July 18, 2013
Miami remains as important as ever to American Airlines as the company prepares to bring its merger with US Airways in for a landing, the parent company’s CEO said Thursday.
In an interview with the Miami Herald, AMR chief executive officer Tom Horton said the airline is keeping its top local brass in place, continuing to add flights from the hub, and hiring more employees in South Florida.
“I would say it is the most important airline franchise in the world, in my opinion,” Horton said of the Miami-based operation that includes Mexico, the Caribbean, and Latin America. “I think that sort of tells you how we feel about it at the new American. It is extremely important to us.”
Horton spoke after AMR released a rosy second-quarter-earnings report. The company reported a $220 million profit, a huge swing from a year ago, when it lost $241 million.
It’s the first time in six years that American has reported a second-quarter profit, due largely to savings achieved through bankruptcy reorganization. Revenue held steady at about $6.45 billion.
AMR Corp. has been operating under bankruptcy protection since November 2011, which allowed it to cut worker pay and other expenses. Spending for wages was 18 percent lower than a year ago and fuel expenses fell 3 percent.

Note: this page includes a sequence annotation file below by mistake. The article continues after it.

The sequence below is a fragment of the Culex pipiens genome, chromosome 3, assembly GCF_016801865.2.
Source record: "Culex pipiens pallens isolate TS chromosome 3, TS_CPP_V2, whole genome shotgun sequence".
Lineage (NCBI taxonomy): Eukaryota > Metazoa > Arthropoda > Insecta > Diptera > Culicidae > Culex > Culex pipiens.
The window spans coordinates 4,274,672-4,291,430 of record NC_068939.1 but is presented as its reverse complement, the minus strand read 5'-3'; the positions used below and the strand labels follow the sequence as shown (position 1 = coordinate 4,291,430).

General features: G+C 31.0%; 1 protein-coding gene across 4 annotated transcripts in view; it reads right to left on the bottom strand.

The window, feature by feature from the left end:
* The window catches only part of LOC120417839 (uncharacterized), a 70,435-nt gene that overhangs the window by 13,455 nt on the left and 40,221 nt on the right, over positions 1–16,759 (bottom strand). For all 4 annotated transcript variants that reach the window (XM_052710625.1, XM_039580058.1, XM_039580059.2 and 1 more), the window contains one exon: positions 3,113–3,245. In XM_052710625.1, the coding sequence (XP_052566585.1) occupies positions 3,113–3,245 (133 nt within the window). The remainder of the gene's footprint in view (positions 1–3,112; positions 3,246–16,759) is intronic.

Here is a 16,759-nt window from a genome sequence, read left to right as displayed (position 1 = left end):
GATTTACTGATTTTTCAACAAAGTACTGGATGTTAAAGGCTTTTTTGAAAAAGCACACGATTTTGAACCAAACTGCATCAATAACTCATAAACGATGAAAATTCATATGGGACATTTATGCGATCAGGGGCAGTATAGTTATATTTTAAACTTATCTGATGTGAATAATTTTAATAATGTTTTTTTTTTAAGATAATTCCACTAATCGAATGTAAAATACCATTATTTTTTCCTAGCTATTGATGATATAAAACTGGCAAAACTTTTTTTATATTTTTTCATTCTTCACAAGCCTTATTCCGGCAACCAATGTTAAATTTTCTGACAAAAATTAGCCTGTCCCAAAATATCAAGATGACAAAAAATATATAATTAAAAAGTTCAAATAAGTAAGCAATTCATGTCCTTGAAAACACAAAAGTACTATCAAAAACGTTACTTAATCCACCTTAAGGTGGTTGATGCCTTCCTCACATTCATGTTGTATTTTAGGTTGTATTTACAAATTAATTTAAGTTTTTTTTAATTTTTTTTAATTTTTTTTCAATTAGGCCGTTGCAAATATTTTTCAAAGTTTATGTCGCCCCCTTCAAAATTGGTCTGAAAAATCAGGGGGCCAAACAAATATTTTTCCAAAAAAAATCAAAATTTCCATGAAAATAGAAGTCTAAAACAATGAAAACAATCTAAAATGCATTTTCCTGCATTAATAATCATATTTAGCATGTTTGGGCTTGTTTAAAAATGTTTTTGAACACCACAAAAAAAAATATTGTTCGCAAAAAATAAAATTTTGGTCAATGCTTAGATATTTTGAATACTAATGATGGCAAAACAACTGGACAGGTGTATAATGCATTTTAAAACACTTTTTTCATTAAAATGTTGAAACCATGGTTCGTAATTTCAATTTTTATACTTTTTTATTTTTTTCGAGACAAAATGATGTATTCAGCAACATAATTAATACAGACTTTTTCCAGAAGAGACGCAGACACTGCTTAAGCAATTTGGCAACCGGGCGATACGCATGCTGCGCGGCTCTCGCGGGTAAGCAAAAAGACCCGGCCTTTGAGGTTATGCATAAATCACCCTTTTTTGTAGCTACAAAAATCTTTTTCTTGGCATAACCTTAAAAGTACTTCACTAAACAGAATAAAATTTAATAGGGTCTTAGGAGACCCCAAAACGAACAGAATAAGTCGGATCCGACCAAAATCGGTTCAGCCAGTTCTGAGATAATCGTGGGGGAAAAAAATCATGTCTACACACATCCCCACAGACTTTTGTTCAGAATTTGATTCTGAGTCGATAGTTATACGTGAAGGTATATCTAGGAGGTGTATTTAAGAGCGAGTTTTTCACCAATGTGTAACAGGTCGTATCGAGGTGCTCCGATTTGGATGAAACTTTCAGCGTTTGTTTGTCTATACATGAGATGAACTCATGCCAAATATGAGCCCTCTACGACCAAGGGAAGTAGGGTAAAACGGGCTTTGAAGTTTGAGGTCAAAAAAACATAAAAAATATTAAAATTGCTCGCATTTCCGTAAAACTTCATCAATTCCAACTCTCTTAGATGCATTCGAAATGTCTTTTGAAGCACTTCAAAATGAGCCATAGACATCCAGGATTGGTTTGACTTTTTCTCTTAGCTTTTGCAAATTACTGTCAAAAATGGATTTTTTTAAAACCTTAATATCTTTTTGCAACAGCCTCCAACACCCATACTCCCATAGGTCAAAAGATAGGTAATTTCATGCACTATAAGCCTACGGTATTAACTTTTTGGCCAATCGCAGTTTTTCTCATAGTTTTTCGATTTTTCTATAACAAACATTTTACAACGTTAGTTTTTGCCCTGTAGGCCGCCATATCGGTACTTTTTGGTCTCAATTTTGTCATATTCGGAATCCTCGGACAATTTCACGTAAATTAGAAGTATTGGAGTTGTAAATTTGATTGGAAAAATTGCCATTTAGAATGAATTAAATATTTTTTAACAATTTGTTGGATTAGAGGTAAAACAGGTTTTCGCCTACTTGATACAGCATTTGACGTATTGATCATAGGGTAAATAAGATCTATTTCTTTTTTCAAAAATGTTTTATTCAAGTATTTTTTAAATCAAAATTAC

Horton said the company saw its highest-ever passenger revenue for a second quarter.
“We’re seeing the benefit of restructuring savings accelerate on the cost line,” he said. “We’re also seeing results of all of our investments in product, services, new destinations, network alignment, and all of that reflected in the revenue side.”
The parent company said capacity in the third quarter will increase by 2.7 percent compared to a year ago, due in part to new or additional flights into South Korea, Mexico, and Central and South America. The full year increase is expected to be 1.5 percent.
The company said earlier this week that Art Torno, who is vice president for Mexico, the Caribbean, and Latin America, will continue to oversee the region in the merged company. His title will be senior vice president; Marilyn DeVoe will remain in charge of the Miami hub as vice president.
“I just couldn’t say enough good things about Miami, our growth potential there, and certainly our people who make it all possible,” Horton said.
The Miami hub, which has 328 daily departures, is adding more service to Brazil later this year with flights to Curitiba and Porto Alegre. Direct flights between Miami and Milan, Italy, start in late November.
American has added 220 jobs in the past quarter in Miami, including flight attendants and home-based reservations representatives. Overall, according to a company spokeswoman, South Florida saw 155 involuntary job losses as a result of restructuring, which brought the total of employees to a little more than 10,000 by the end of last year. The total now is about 10,140.
The company plans to merge with US Airways and emerge from bankruptcy reorganization in the third quarter of the year. US Airways shareholders approved the agreement earlier this month, and AMR creditors are voting on the plan now. A hearing on the agreement is scheduled for Aug. 15, Horton said, and the final step is regulatory approval.